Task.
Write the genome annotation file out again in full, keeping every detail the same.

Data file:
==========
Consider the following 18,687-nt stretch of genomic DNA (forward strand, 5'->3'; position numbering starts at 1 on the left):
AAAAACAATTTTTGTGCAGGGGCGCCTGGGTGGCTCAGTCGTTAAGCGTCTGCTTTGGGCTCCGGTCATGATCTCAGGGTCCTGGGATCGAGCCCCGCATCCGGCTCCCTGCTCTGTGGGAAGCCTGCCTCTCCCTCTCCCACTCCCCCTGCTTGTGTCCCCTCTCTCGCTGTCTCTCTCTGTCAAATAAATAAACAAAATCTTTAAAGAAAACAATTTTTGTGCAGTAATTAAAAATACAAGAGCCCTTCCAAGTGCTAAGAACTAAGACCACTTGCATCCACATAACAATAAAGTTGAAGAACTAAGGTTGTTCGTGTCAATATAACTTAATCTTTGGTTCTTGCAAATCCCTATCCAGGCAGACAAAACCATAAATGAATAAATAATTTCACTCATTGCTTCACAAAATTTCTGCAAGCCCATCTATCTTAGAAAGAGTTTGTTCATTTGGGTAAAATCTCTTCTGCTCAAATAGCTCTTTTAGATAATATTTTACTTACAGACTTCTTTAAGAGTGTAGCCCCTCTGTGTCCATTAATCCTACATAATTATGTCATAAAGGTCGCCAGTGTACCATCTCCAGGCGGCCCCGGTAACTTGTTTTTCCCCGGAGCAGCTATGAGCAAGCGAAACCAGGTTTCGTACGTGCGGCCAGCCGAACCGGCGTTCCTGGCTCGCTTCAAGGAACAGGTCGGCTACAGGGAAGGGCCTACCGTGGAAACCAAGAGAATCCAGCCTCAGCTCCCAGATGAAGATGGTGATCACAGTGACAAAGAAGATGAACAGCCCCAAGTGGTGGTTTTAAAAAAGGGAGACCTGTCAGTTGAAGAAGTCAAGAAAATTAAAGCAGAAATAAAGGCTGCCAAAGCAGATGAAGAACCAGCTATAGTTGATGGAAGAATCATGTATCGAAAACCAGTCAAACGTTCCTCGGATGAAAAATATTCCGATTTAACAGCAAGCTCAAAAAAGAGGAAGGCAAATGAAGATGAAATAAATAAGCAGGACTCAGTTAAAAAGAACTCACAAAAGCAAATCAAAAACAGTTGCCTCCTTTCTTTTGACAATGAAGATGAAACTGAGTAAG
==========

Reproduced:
Consider the following 18,687-nt stretch of genomic DNA (forward strand, 5'->3'; position numbering starts at 1 on the left):
AAAAACAATTTTTGTGCAGGGGCGCCTGGGTGGCTCAGTCGTTAAGCGTCTGCTTTGGGCTCCGGTCATGATCTCAGGGTCCTGGGATCGAGCCCCGCATCCGGCTCCCTGCTCTGTGGGAAGCCTGCCTCTCCCTCTCCCACTCCCCCTGCTTGTGTCCCCTCTCTCGCTGTCTCTCTCTGTCAAATAAATAAACAAAATCTTTAAAGAAAACAATTTTTGTGCAGTAATTAAAAATACAAGAGCCCTTCCAAGTGCTAAGAACTAAGACCACTTGCATCCACATAACAATAAAGTTGAAGAACTAAGGTTGTTCGTGTCAATATAACTTAATCTTTGGTTCTTGCAAATCCCTATCCAGGCAGACAAAACCATAAATGAATAAATAATTTCACTCATTGCTTCACAAAATTTCTGCAAGCCCATCTATCTTAGAAAGAGTTTGTTCATTTGGGTAAAATCTCTTCTGCTCAAATAGCTCTTTTAGATAATATTTTACTTACAGACTTCTTTAAGAGTGTAGCCCCTCTGTGTCCATTAATCCTACATAATTATGTCATAAAGGTCGCCAGTGTACCATCTCCAGGCGGCCCCGGTAACTTGTTTTTCCCCGGAGCAGCTATGAGCAAGCGAAACCAGGTTTCGTACGTGCGGCCAGCCGAACCGGCGTTCCTGGCTCGCTTCAAGGAACAGGTCGGCTACAGGGAAGGGCCTACCGTGGAAACCAAGAGAATCCAGCCTCAGCTCCCAGATGAAGATGGTGATCACAGTGACAAAGAAGATGAACAGCCCCAAGTGGTGGTTTTAAAAAAGGGAGACCTGTCAGTTGAAGAAGTCAAGAAAATTAAAGCAGAAATAAAGGCTGCCAAAGCAGATGAAGAACCAGCTATAGTTGATGGAAGAATCATGTATCGAAAACCAGTCAAACGTTCCTCGGATGAAAAATATTCCGATTTAACAGCAAGCTCAAAAAAGAGGAAGGCAAATGAAGATGAAATAAATAAGCAGGACTCAGTTAAAAAGAACTCACAAAAGCAAATCAAAAACAGTTGCCTCCTTTCTTTTGACAATGAAGATGAAACTGAGTAAG